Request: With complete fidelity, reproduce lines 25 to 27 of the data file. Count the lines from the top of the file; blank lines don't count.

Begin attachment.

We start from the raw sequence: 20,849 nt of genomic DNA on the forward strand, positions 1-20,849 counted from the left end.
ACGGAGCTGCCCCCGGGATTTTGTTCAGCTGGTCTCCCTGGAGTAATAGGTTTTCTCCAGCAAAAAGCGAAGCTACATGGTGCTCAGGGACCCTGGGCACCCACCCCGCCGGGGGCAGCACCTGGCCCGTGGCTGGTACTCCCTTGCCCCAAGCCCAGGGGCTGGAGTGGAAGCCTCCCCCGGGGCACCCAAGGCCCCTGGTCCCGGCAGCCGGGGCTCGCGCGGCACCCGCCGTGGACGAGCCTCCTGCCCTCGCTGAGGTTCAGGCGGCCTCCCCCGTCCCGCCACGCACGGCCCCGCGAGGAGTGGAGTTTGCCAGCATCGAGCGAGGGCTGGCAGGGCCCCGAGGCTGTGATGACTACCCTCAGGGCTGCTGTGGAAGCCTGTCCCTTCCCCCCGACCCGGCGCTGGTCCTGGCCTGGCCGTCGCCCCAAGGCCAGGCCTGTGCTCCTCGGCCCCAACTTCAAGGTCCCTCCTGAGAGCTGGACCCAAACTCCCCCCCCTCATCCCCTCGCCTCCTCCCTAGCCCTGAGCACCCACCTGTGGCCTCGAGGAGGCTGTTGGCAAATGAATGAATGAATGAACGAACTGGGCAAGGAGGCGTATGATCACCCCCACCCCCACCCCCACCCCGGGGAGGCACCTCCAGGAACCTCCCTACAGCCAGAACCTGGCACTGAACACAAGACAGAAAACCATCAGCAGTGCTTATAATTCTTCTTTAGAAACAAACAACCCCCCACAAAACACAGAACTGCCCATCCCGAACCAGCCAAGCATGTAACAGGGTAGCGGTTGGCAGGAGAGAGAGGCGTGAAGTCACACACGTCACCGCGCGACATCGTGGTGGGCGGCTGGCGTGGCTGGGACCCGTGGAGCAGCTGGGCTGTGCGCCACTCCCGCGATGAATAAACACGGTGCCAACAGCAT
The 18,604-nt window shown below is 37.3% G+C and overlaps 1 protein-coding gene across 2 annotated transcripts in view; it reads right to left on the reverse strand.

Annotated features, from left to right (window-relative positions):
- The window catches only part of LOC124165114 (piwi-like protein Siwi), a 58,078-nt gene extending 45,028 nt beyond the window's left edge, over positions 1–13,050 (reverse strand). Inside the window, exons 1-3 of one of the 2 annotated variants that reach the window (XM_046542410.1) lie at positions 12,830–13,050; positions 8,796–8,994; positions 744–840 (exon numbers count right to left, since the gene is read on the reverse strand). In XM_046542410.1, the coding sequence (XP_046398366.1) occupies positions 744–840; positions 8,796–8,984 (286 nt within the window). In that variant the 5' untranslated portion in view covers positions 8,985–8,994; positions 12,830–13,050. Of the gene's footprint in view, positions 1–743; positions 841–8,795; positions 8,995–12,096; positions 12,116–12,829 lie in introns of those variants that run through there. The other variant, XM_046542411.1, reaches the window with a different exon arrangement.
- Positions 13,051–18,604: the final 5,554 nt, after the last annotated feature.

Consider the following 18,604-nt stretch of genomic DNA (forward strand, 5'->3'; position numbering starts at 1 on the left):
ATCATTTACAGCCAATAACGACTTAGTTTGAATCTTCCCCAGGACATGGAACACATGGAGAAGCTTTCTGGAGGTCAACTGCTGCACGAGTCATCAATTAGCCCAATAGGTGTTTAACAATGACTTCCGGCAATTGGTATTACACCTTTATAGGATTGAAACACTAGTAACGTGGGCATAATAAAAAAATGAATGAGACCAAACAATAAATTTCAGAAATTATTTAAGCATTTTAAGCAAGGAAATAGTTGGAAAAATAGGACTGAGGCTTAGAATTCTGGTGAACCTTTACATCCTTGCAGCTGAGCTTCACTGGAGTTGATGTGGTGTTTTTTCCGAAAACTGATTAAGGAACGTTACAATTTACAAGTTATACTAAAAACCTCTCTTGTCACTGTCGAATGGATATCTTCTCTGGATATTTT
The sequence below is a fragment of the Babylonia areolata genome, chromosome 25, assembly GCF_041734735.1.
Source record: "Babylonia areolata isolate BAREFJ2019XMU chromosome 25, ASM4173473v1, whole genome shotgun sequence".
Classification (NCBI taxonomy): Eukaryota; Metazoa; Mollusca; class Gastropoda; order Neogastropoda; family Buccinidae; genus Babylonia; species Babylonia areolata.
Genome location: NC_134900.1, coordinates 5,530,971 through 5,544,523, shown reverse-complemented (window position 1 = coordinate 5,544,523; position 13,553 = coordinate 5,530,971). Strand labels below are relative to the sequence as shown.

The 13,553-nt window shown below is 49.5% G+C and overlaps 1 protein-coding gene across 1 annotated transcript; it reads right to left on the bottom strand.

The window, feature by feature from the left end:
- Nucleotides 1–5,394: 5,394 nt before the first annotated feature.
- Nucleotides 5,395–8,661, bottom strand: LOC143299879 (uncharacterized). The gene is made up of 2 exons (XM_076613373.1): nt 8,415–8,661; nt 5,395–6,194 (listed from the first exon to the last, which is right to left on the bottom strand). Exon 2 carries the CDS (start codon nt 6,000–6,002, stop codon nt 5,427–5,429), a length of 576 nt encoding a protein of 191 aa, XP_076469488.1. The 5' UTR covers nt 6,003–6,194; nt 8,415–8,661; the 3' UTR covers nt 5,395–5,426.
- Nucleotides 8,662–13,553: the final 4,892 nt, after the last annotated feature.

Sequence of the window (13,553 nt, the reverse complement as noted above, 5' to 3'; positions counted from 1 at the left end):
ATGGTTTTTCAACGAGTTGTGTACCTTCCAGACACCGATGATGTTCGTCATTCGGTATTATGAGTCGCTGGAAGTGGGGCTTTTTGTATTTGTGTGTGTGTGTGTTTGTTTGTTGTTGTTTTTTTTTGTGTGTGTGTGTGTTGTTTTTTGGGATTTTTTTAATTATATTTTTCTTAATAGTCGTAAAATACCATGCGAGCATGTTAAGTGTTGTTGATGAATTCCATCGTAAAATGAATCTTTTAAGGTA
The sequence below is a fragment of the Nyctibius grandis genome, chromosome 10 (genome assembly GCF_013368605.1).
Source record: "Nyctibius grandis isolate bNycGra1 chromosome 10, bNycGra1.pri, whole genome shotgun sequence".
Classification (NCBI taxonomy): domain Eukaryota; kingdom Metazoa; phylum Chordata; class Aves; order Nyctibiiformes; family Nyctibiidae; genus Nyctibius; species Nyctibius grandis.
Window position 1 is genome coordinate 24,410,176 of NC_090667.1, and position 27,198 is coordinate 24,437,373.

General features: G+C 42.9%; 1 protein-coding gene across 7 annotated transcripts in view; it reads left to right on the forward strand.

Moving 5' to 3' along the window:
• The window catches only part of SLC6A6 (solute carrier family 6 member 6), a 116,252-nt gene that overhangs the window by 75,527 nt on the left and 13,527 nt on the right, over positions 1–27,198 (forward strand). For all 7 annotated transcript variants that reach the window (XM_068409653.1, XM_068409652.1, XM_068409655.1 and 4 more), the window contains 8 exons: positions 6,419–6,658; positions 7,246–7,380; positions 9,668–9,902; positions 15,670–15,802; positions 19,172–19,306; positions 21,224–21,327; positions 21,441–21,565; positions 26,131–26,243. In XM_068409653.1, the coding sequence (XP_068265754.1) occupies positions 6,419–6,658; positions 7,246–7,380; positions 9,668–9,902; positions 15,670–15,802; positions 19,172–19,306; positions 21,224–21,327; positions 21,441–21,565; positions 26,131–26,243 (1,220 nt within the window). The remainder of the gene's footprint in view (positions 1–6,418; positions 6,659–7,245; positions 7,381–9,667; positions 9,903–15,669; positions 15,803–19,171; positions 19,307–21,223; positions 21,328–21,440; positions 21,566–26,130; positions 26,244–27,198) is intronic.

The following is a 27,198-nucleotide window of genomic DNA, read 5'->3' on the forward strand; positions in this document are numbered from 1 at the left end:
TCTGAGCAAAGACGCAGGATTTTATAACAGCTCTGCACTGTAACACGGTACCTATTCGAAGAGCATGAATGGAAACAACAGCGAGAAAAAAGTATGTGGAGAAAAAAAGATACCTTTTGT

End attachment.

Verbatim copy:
Moving 5' to 3' along the window:
• The window catches only part of SLC6A6 (solute carrier family 6 member 6), a 116,252-nt gene that overhangs the window by 75,527 nt on the left and 13,527 nt on the right, over positions 1–27,198 (forward strand). For all 7 annotated transcript variants that reach the window (XM_068409653.1, XM_068409652.1, XM_068409655.1 and 4 more), the window contains 8 exons: positions 6,419–6,658; positions 7,246–7,380; positions 9,668–9,902; positions 15,670–15,802; positions 19,172–19,306; positions 21,224–21,327; positions 21,441–21,565; positions 26,131–26,243. In XM_068409653.1, the coding sequence (XP_068265754.1) occupies positions 6,419–6,658; positions 7,246–7,380; positions 9,668–9,902; positions 15,670–15,802; positions 19,172–19,306; positions 21,224–21,327; positions 21,441–21,565; positions 26,131–26,243 (1,220 nt within the window). The remainder of the gene's footprint in view (positions 1–6,418; positions 6,659–7,245; positions 7,381–9,667; positions 9,903–15,669; positions 15,803–19,171; positions 19,307–21,223; positions 21,328–21,440; positions 21,566–26,130; positions 26,244–27,198) is intronic.

The following is a 27,198-nucleotide window of genomic DNA, read 5'->3' on the forward strand; positions in this document are numbered from 1 at the left end: